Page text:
Florida CFO Issues Statement in Support of Governor's Fight Against ESG Ratings
Elliott Investment Holding Truce Talks With PayPal
Lionbridge Issues Open Letter to Alexander's Shareholders
Elliott Management Takes Stake in PayPal
U.S. Manufacturers Sue SEC Over Regulation of Proxy Advisory Firms
Companies Urged to Use Technology to Improve AGM Engagement
Opinion: Richemont's Governance Armour Is Hard to Pierce
Opinion: ESG Critics Could Be Leaving Money on the Table—and Missing an Opportunity to Make a Real Impact
Three Important ESG Factors Reviewed for the 2022 Proxy Season
Board Diversity Declines When Companies Face Financial Pressure
Term Limits Alone Won't Achieve Desired Board Turnover
Hidden Gems: Do Compensation Disclosures Reveal Performance Expectations?
Opinion: A Radical Plan to Curb the Lure of the U.K. Buyout
Letter: If Ever There Was a Case for Shareholder Activism...
Japan's Corporate Governance Reform in Limbo in Post-Abe Era
Companies Are Moving Away From Mandatory Director Retirement Policies and Pursuing Other Ways to Achieve Board Refreshment
Many Companies Aren't Prepared to Replace Underperforming CEOs
What's Wrong With ESG Ratings?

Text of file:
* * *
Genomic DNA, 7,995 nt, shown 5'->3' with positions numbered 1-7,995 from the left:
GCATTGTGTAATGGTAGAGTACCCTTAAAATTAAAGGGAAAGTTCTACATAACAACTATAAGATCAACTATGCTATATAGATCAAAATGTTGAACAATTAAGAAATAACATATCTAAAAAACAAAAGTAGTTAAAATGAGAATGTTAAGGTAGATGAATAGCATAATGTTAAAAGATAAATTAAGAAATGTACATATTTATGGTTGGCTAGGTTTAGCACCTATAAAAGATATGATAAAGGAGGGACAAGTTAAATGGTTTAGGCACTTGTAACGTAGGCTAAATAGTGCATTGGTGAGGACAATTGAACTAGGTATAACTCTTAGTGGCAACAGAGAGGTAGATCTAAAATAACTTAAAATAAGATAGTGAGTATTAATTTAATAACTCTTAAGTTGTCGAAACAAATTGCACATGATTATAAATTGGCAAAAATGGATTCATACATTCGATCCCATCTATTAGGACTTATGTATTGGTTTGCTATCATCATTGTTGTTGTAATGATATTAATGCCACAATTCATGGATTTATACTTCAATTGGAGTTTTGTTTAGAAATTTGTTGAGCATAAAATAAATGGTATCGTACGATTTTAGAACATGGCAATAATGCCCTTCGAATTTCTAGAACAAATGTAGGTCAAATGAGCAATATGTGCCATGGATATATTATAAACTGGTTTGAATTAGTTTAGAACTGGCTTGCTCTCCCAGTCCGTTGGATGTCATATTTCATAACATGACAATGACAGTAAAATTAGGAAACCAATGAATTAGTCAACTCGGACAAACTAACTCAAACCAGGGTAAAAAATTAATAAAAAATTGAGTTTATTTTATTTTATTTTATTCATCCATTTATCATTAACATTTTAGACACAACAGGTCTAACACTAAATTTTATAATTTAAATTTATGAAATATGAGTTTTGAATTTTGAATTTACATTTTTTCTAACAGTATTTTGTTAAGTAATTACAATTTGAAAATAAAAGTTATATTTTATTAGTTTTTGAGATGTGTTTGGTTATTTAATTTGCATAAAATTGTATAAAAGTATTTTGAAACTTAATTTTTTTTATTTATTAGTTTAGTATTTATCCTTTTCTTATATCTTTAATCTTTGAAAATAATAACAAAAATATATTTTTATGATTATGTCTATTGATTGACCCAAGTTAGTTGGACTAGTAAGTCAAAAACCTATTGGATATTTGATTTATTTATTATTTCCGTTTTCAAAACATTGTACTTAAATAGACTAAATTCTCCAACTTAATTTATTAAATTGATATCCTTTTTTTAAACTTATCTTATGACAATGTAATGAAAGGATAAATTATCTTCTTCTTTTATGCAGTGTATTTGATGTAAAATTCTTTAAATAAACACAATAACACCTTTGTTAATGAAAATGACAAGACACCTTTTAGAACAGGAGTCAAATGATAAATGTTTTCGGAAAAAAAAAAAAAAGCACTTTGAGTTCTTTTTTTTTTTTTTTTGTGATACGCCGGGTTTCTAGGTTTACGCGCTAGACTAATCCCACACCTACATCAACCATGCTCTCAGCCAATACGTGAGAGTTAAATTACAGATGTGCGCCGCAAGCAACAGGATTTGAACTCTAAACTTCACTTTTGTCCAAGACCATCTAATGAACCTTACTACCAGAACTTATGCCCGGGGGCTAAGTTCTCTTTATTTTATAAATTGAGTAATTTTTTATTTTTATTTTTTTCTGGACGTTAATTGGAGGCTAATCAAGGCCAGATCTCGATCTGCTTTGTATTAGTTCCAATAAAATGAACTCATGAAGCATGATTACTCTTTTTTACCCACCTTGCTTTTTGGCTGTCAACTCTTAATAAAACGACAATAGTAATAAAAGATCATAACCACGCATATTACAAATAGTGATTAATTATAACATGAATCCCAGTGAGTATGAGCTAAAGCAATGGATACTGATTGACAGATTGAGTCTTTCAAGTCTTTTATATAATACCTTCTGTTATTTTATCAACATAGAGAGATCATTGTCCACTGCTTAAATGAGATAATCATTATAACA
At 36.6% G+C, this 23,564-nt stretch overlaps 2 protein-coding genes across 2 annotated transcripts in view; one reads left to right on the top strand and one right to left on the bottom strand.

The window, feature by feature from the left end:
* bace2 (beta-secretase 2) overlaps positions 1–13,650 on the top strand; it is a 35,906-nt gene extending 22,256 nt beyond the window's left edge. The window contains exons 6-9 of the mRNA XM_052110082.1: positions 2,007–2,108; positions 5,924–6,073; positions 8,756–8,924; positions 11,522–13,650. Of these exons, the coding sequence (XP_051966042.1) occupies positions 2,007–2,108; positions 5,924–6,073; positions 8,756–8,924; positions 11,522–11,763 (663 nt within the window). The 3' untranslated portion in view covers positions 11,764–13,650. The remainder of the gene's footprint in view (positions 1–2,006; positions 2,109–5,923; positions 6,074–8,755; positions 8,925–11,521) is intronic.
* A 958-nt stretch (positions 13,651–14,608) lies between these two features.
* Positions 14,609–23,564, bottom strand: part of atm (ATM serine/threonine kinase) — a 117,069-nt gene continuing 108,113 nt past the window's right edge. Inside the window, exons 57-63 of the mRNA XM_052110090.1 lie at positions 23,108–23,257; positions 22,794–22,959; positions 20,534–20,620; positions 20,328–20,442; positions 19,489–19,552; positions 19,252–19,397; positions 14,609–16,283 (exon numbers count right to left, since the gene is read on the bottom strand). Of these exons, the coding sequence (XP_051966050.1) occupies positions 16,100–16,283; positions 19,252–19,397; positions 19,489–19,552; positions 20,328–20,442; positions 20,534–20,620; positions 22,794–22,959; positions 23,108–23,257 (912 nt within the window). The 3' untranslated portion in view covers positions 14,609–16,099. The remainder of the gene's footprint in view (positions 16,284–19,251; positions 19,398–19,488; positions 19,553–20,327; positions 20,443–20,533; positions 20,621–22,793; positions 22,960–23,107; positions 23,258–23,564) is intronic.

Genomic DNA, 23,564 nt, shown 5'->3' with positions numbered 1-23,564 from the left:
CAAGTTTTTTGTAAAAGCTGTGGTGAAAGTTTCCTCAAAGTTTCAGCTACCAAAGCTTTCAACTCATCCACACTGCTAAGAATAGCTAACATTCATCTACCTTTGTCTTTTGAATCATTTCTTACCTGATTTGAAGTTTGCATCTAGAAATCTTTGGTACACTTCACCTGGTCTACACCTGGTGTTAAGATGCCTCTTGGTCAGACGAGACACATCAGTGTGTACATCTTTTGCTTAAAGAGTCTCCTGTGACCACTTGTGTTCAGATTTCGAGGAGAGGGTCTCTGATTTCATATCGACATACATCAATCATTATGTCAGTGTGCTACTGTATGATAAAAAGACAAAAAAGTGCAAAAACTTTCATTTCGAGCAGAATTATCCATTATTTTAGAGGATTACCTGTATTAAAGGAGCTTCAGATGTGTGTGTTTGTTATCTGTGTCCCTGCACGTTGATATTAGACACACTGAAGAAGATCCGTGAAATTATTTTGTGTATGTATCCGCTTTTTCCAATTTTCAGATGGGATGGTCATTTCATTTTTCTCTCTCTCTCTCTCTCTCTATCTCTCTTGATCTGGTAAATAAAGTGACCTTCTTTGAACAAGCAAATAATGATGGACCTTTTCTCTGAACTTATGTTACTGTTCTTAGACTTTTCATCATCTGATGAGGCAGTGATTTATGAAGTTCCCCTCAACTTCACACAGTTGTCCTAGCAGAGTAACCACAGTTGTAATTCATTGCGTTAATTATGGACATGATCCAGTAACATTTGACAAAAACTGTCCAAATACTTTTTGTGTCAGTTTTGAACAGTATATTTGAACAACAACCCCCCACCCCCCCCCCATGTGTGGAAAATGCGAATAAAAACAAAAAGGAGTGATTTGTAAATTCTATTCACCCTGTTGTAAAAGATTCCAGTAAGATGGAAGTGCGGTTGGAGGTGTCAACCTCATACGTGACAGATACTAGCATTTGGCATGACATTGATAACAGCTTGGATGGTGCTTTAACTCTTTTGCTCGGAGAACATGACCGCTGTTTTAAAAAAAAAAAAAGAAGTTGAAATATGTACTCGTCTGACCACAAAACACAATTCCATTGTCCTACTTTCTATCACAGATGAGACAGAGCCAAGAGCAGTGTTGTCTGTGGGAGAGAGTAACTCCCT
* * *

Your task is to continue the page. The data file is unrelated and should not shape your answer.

Opinion: Nasdaq's New Rule on Board Diversity Is a Good First Step, Not a Gold Standard
Back to Basics: Board Committees
Corporate Boards Aren't Ready for This Shift in Executive Pay
U.S. Companies Are Hoarding More and More Cash Overseas
Opinion: Pinterest and PayPal Problems Won't Be Fixed Overnight by Elliott
Letter: Governance, Not Code, Makes Business Better
SEC Proposes to Narrow Three Substantive Exclusions in the Shareholder Proposal Rule
North American Boards Lag on Executive Pay ESG Links, Survey Finds
Debate Looms Over SEC Shareholder Proposals Plan
U.S. Institutions Look for Answers as ESG Questions Mount—Schroders
Report Finds a Continued Lack of Diversity on Boards of Fortune 500 Companies
Investors Put Forward More Proposals, Dialing Up Pressure on Companies
Podcast: Getting Directors on Board to Tackle Climate Crisis
How Continuous Voting With UPC Will Change Proxy Contests
ESG, Cryptocurrency Discussed a Lot but Not Often Adopted
Proxy Rules Attain Consensus: No One's Entirely Happy
Regulatory Instability for Proxy Advisory Firms
Podcast: Jefferies LLC's Christopher Young Reviews ISS, M&A
First-Time Directors Face Social Pressures as Boards Diversify
Opinion: Don't Strengthen the UK Corporate Governance Code — Abolish It
Video: Nelson Peltz
Opinion: Elliott Management Going After PayPal: Is It Playing Matchmaker or Shotgun Wedding?
Opinion: The Corporate Citizenship Project Asks SEC to Regulate Proxy Advisors on ESG
The Next Big Threat to Corporate Diversity Success Is Here

8/12/2022

New York Times Investor Reflects Media Shift From Growth to Profits

Bloomberg (08/12/22) Smith, Gerry; Deveau, Scott